It is a criticism we firmly reject and here's why.

AIL Ministry Agricultural Ministry
Here I am with Felix in his personal greenhouse that produced 1000 pounds of tomatoes in the first harvest.
In many areas where we are working, helping families improve their economic station in life, and have access to better health care, gives us the credibility and relationships we need to share about Jesus.  Camps, family portraits, greenhouses, agriculture aid, water wells, water filters, fish farms and medical clinics all say loud and clear, WE LOVE YOU, long before we ever mention Jesus.  It's what we call holistic ministry, focusing on spirital, economic and physical simultaneously as we serve in Mexico. 

This style of mission, where we focus on the person first, tells people that we love them unconditionally, whether they know Jesus or not.  It is a philosophy that helps explain why kids like Patricio get on a bus and why moms and dads across Oaxaca trust us enough to send their kids to us in the middle of the night.

It is an approach that, in the words of Young Life, a long time ministry to high school campuses here in the US, earns us the right to be heard when we share about Jesus.  It is also an approach that models the compassionate love of Jesus to a hurting world, and when done right, leads to an eternal life, growing in Jesus' love.
Want to help?  Here are five specific ways you can bless our ministry and our work in Mexico.

1.  A new dorm at our site in Oaxaca so more people like Patricio can have a week at camp, learn some new job skills, and hear about Jesus and his love. [$12,000.00]

2. Sponsor an entire week of camp in Oaxaca, or Ensenada. [$5000.00]

3. Provide enough medicine for our Annual Spring Medical Clinic. [$3000.00]

4. Provide a personal greenhouse like the one above for a family in Oaxaca.  [$400.00]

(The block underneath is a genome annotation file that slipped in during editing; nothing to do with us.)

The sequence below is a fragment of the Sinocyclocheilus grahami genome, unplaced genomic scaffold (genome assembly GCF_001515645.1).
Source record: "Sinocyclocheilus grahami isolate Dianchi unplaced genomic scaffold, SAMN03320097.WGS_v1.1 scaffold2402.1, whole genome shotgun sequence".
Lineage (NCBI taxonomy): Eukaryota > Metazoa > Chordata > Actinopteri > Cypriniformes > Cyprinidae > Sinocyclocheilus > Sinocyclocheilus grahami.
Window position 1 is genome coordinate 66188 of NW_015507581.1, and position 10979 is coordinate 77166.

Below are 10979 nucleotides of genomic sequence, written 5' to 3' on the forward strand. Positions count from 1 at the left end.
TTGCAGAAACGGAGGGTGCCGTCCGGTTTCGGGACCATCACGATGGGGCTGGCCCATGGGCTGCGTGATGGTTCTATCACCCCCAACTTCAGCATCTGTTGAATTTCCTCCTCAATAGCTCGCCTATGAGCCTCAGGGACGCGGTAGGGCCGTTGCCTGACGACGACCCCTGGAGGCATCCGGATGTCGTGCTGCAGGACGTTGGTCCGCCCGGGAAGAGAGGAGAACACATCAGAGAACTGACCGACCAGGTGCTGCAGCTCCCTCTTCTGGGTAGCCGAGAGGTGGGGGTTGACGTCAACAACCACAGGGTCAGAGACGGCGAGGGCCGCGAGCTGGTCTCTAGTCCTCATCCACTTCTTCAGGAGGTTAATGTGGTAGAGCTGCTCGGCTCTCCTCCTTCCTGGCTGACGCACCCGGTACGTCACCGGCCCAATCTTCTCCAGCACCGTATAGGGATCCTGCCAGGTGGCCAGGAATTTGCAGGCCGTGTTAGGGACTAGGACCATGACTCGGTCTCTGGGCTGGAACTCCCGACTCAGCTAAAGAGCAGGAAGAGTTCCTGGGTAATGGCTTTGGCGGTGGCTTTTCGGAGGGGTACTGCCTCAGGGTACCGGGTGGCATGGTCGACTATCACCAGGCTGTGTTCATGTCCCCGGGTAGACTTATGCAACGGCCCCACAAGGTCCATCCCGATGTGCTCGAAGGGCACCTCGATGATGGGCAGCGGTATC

5. Provide a Sawyer Water filter like the one in this video, for a family in Oaxaca. [$100.00]

Tuesday, June 03, 2014

Short-term Mission... the indispensable key to funding effective long-term global mission

Short term mission stats

Now we move on to the heavy lifting.  In Part I of this series, I wrote about direct support of missionaries and pastors in other countries.  Part II focused on Short-Term Mission and how funding this important missions work can be a positive part of effective Great Commission work.

Part III, the last part of our series will offer some real world suggestions for financing the ongoing mission work of the church around the globe.

Let’s start with a few realities.

1. Short-term mission [STM] is here to stay.  Hundreds of thousands of people serve each year and STM is effectively a billion dollar industry when you factor in not only direct costs like fees and offerings, but travel and lodging as well.

2. Denominations are cutting back on their historical support of in-country missionaries as they scramble to fund their domestic operations and service churches closer to home base.